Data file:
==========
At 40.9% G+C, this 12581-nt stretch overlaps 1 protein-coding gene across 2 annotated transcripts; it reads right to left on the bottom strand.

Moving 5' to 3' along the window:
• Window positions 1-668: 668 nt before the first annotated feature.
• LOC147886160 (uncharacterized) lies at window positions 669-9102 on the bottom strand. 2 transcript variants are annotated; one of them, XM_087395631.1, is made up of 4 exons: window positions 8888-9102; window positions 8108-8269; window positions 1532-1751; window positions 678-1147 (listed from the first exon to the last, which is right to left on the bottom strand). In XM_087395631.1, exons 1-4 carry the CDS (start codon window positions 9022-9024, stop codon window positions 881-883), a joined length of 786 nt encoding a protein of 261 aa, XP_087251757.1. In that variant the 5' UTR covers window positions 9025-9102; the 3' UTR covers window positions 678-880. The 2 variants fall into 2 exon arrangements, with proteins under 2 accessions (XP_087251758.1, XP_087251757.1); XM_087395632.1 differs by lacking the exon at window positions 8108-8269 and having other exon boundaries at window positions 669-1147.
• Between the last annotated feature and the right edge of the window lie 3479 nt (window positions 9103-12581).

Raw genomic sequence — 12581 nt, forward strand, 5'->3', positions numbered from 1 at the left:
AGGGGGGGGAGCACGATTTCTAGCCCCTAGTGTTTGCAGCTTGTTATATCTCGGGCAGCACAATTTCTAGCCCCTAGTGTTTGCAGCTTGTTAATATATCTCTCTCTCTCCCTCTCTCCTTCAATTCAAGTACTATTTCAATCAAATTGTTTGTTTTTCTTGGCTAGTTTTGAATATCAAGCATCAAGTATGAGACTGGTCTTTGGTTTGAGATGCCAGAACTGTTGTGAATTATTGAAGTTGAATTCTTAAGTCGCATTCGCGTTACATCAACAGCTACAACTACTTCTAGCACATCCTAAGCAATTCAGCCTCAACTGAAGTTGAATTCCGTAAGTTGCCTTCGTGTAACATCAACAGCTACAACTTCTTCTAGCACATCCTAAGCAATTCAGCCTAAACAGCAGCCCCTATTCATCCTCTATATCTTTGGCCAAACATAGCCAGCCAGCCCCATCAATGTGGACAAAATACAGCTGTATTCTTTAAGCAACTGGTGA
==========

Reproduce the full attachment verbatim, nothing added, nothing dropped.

At 40.9% G+C, this 12581-nt stretch overlaps 1 protein-coding gene across 2 annotated transcripts; it reads right to left on the bottom strand.

Moving 5' to 3' along the window:
• Window positions 1-668: 668 nt before the first annotated feature.
• LOC147886160 (uncharacterized) lies at window positions 669-9102 on the bottom strand. 2 transcript variants are annotated; one of them, XM_087395631.1, is made up of 4 exons: window positions 8888-9102; window positions 8108-8269; window positions 1532-1751; window positions 678-1147 (listed from the first exon to the last, which is right to left on the bottom strand). In XM_087395631.1, exons 1-4 carry the CDS (start codon window positions 9022-9024, stop codon window positions 881-883), a joined length of 786 nt encoding a protein of 261 aa, XP_087251757.1. In that variant the 5' UTR covers window positions 9025-9102; the 3' UTR covers window positions 678-880. The 2 variants fall into 2 exon arrangements, with proteins under 2 accessions (XP_087251758.1, XP_087251757.1); XM_087395632.1 differs by lacking the exon at window positions 8108-8269 and having other exon boundaries at window positions 669-1147.
• Between the last annotated feature and the right edge of the window lie 3479 nt (window positions 9103-12581).

Raw genomic sequence — 12581 nt, forward strand, 5'->3', positions numbered from 1 at the left:
AGGGGGGGGAGCACGATTTCTAGCCCCTAGTGTTTGCAGCTTGTTATATCTCGGGCAGCACAATTTCTAGCCCCTAGTGTTTGCAGCTTGTTAATATATCTCTCTCTCTCCCTCTCTCCTTCAATTCAAGTACTATTTCAATCAAATTGTTTGTTTTTCTTGGCTAGTTTTGAATATCAAGCATCAAGTATGAGACTGGTCTTTGGTTTGAGATGCCAGAACTGTTGTGAATTATTGAAGTTGAATTCTTAAGTCGCATTCGCGTTACATCAACAGCTACAACTACTTCTAGCACATCCTAAGCAATTCAGCCTCAACTGAAGTTGAATTCCGTAAGTTGCCTTCGTGTAACATCAACAGCTACAACTTCTTCTAGCACATCCTAAGCAATTCAGCCTAAACAGCAGCCCCTATTCATCCTCTATATCTTTGGCCAAACATAGCCAGCCAGCCCCATCAATGTGGACAAAATACAGCTGTATTCTTTAAGCAACTGGTGA